2V=5kohms
2kohms= 0.8V
3kohms=1.2V.
p.d across P and Q= 1V-0.8V=0.2V
I understand phase voltage (phase to neutral) well, but I'm still confused by what exactly the potential difference is between any 2 phases in 3 phase power. If you were to try to find the potential difference where 2 sine wave phases cross, then at that instantaneous point, the potential...
When we have a resistor in electronic conductors, potential difference is created via surface charges which accumulate on conductor surface.
What about electrolytes?
I am not sure if electrolytes can create potential difference in the same way since surface in electrolytic conductors isn't as...
I tried following the formula but it wasn’t correct. I’m sure I could get it if I had an example as I’m sure this must be a simple question for other people I was just unsure if I was doing it correct.
Emf between the center of the disc and its rim
= ##- \frac{d \phi}{dt }##
= ##-B.A \frac{d \cos (\omega t)}{dt}##
=##\mu_0 \frac{N}{L} I A \omega \sin (\omega t)##
Potential difference across the ends of the solenoid = ##10\mu_0 \frac{N}{L} I A \omega \sin (\omega t)##
Is this correct? How to...
So, each capacitor must have a different potential difference, given by its capacity and charge... this would cause charge and current accordingly to flow in the circuit.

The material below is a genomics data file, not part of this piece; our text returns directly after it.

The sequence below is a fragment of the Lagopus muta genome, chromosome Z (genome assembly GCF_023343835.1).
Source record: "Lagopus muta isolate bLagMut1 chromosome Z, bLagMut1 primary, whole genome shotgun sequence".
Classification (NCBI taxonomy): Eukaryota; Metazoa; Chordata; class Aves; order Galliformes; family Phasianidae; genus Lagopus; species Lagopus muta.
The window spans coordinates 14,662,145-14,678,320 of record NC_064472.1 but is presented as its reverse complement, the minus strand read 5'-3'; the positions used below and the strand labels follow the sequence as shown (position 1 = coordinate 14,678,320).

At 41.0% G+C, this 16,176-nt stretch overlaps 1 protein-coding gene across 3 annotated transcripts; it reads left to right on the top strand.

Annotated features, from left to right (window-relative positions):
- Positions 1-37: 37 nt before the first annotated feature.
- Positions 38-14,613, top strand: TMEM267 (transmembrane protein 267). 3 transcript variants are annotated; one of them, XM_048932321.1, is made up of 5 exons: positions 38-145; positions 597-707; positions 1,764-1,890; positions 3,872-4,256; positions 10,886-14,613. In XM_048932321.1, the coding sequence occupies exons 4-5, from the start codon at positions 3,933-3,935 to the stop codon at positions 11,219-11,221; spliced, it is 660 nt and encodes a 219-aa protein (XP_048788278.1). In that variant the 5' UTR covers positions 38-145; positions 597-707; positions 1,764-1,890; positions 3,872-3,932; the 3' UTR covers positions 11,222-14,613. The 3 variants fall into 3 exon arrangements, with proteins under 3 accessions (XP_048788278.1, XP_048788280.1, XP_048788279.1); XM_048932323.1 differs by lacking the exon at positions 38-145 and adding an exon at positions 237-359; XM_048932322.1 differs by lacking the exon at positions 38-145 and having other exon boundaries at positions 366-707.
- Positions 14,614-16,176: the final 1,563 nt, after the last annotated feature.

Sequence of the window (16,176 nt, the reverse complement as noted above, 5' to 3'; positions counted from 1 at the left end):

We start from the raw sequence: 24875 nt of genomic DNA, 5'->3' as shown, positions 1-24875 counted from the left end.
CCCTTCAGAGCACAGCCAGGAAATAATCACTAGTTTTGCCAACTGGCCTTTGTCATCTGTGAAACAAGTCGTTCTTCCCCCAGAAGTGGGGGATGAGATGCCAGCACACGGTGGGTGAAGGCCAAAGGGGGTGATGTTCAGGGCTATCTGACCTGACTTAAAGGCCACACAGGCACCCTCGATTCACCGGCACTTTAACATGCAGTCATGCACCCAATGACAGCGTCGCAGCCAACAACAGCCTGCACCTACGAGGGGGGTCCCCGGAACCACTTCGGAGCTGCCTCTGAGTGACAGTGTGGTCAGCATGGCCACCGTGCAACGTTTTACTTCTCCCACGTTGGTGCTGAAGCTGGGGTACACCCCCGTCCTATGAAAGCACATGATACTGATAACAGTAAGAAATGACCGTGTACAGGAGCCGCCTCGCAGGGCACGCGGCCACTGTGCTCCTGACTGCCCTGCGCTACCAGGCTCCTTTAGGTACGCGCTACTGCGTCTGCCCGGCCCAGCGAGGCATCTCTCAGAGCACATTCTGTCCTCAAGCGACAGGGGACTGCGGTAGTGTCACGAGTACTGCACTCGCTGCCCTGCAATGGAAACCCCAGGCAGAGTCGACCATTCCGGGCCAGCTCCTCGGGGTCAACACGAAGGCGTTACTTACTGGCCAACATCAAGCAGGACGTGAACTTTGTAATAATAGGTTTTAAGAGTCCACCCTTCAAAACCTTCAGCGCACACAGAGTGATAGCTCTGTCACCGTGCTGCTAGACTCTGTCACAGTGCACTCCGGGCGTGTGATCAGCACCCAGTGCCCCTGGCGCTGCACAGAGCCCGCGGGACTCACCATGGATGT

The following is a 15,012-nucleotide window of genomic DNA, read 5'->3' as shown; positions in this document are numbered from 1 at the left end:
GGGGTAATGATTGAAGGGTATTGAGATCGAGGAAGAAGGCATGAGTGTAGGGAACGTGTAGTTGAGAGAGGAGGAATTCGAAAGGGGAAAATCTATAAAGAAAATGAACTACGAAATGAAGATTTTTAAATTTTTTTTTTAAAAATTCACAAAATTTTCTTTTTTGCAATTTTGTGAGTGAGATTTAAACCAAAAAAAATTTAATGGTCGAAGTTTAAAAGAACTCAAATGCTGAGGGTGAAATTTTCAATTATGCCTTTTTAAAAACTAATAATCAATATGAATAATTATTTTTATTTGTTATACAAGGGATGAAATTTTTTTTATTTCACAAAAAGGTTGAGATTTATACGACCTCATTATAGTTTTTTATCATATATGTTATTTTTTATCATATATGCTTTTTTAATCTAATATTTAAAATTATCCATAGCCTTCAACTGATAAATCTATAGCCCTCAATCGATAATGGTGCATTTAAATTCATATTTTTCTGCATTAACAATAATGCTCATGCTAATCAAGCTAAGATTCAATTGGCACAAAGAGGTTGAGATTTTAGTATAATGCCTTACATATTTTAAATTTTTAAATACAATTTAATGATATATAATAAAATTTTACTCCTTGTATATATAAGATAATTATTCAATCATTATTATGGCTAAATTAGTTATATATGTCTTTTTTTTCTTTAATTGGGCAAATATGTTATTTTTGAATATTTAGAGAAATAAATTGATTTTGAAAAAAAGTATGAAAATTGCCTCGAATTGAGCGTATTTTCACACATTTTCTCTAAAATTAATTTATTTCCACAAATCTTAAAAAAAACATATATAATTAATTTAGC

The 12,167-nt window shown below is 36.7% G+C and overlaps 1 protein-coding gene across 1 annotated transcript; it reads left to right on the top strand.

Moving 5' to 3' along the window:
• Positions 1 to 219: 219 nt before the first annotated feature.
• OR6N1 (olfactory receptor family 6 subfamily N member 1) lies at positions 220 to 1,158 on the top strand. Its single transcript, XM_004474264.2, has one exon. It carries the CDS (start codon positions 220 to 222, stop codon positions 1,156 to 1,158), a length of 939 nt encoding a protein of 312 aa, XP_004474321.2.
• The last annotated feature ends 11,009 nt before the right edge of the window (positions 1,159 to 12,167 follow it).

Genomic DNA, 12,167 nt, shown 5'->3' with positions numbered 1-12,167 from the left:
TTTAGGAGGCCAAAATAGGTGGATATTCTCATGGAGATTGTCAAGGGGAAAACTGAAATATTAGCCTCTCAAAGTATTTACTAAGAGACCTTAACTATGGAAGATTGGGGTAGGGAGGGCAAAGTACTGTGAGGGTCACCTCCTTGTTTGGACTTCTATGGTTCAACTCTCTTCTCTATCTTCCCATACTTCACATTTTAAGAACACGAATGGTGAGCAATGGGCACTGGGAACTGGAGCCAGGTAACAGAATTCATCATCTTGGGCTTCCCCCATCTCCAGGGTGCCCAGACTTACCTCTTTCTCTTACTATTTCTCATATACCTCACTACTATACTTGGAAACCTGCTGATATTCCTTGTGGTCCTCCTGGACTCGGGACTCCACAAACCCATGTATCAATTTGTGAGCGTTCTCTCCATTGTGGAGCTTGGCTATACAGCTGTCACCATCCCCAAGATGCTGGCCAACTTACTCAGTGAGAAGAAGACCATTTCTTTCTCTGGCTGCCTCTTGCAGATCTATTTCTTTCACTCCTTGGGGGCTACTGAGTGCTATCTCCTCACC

But how do I determine the final potential difference, which would of course be the same for both of them? I have tried...
So, having two parallel resistor ##R_{1}## and ##R_{2}## , the current flowing through the equivalent one will be ##I_{eq}=I_{1}+I_{2}##.
Now, it comes the point I'm not totally getting: why is ##V_{eq}=V_{1}=V_{2}##? These V's are the difference of potential measured between which points...
Specifically, I haven't really got all the "methods" through which you could calculate or derive the electric potential and in some situations, I cannot understand how and when to apply this concept.
Is it something caused by any charge, or must there be an interaction between the two to...
For the first part, since
$$ E(r) \propto \frac{1}{r} \hat{r}$$
by the principle of superposition the maximal electric field should be halfway in between the two wires.
Then I'm not sure how to go about the second part of the question. I understand that the total potential due to the two wires...